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U.S. has verified Al Qaeda operative's death, official says

The U.S. only recently became certain Ilyas Kashmiri, a key Al Qaeda planner and trainer, was killed in a June 3 strike in South Waziristan, Pakistan.

July 08, 2011|By Brian Bennett, Los Angeles Times

Reporting from Washington — The U.S. has confirmed that a key Al Qaeda planner and trainer was killed in a drone strike in the tribal areas of Pakistan in June, a U.S. intelligence official said Thursday.

Ilyas Kashmiri led a militant group in Pakistan and in recent years had been brought into the leadership of Al Qaeda, running a training camp and planning attacks against targets in India and Europe, said the U.S. official, who spoke on condition of anonymity because he was not authorized to publicly discuss the matter.

News reports had indicated that Kashmiri was killed in a Predator strike in South Waziristan on June 3, but the U.S. government was not certain until recently that Kashmiri was among the dead. Over the last month, U.S. intelligence agencies analyzed human intelligence and electronic surveillance and are now confident Kashmiri was killed in the strike.

Kashmiri is the second high-ranking Al Qaeda operative confirmed dead since a team of NAVY SEALs killed Osama bin Laden at his hideout in Abbottabad, Pakistan, in May.

The other, Fazul Abdullah Mohammed, a senior Al Qaeda operative in East Africa, was gunned down June 7 by Somali government security forces at a checkpoint outside Mogadishu, the capital. Mohammed was wanted by the U.S. for his involvement in the 1998 bombings of U.S. embassies in Tanzania and Kenya.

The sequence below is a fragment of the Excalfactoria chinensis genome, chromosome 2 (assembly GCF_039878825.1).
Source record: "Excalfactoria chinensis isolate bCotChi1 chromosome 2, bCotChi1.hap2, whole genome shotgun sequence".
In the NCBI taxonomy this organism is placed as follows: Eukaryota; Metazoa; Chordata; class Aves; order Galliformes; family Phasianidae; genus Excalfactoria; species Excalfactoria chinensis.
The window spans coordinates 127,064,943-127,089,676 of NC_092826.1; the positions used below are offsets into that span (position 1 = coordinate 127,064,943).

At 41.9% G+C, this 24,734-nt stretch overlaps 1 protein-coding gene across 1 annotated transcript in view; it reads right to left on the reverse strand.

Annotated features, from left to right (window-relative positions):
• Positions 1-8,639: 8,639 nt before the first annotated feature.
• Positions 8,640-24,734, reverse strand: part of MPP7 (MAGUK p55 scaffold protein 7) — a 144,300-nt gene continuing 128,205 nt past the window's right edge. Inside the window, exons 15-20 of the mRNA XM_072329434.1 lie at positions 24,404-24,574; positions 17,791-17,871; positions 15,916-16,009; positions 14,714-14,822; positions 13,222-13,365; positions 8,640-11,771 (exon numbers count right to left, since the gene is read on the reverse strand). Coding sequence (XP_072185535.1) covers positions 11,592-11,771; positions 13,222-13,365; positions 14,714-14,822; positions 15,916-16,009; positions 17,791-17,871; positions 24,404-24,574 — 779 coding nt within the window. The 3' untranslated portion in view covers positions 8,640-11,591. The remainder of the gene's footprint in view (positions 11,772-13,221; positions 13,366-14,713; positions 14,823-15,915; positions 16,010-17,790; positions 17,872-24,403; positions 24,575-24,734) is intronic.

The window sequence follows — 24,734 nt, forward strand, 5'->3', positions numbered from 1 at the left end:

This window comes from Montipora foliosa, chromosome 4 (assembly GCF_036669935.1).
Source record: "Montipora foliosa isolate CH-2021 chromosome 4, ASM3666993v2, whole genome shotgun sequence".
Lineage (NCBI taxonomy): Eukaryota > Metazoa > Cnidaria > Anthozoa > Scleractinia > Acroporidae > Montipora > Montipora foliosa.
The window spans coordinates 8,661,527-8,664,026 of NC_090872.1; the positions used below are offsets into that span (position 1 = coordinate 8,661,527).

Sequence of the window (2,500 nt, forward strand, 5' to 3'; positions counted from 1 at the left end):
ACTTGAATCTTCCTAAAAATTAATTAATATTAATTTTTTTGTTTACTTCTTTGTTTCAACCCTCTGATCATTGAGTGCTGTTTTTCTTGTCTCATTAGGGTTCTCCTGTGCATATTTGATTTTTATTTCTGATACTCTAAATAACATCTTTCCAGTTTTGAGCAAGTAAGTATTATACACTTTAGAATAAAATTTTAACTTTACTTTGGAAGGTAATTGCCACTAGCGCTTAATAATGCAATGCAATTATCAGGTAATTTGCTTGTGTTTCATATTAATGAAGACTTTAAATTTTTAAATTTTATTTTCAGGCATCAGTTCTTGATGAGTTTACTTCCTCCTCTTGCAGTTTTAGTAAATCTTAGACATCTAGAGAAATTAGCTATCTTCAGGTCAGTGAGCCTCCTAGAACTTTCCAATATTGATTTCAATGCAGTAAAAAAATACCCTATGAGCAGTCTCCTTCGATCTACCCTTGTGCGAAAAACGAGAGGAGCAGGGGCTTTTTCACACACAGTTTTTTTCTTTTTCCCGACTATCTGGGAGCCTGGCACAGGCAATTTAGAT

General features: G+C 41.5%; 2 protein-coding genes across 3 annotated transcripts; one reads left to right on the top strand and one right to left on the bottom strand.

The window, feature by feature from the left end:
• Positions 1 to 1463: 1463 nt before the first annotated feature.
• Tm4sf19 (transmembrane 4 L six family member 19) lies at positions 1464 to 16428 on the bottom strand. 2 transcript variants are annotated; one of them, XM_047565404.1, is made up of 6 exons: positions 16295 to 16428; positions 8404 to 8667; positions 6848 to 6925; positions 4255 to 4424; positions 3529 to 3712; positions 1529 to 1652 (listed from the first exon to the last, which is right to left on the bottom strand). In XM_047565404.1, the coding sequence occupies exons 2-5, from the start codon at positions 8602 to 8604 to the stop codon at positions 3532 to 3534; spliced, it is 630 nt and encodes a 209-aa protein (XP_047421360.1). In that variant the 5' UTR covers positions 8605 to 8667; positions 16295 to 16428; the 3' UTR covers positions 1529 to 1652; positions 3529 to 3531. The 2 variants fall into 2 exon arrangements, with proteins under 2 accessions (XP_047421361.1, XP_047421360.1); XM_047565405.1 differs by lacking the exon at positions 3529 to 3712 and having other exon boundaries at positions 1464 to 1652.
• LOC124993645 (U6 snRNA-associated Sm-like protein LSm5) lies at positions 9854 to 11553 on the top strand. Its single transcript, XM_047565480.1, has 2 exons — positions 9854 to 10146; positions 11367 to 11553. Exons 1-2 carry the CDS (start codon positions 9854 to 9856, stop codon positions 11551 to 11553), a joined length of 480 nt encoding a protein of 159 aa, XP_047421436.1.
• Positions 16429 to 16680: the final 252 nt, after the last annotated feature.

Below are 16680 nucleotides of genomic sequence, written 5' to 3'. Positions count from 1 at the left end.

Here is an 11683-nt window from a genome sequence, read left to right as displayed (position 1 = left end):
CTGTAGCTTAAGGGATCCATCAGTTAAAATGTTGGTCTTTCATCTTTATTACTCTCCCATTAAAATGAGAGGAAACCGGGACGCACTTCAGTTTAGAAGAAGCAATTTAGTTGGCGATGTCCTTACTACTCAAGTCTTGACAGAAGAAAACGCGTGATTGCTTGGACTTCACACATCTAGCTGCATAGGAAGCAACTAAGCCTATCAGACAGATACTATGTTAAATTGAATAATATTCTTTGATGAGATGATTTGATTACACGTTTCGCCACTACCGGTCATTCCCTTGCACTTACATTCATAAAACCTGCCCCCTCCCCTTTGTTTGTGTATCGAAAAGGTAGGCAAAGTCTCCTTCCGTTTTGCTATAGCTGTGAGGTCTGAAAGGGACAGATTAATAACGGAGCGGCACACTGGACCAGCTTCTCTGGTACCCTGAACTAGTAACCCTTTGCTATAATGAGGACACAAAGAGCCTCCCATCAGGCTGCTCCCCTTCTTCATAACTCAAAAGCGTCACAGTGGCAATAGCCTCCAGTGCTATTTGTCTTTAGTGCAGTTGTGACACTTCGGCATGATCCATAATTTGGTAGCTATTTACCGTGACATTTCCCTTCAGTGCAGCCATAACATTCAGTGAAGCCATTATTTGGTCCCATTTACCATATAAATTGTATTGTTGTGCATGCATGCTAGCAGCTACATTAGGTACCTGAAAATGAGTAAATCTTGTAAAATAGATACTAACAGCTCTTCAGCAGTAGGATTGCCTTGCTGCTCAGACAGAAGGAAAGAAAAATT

The death of two experienced operations leaders weeks after Al Qaeda lost its founder will be disruptive for the terrorist network, said Seth Jones, a senior political scientist at the Rand Corp. think tank who is writing a book about Al Qaeda.

"This is a delicate moment for Al Qaeda," said Jones.

Born in the Pakistani-held portion of Kashmir in 1964, Kashmiri lost an eye fighting the Soviet occupation of Afghanistan and later joined anti-Indian militants based in Pakistan, rising to lead his own group, called Harkat-ul-Jihad-e-Islami.

Kashmiri was known for planning complex ground assaults on targets using small teams of well-trained attackers. He had been linked to the May assault on the Mehran naval base in Karachi, Pakistan, that killed 10 security personnel and the 2008 assault on the Indian city of Mumbai that left about 170 people dead.

In 2010, prosecutors in U.S. federal court in Illinois charged Kashmiri for his involvement in an alleged conspiracy to murder members of a Danish newspaper that published cartoons of the prophet Muhammad. A retired officer in the Pakistani military also was charged in the conspiracy.

brian.bennett@latimes.com

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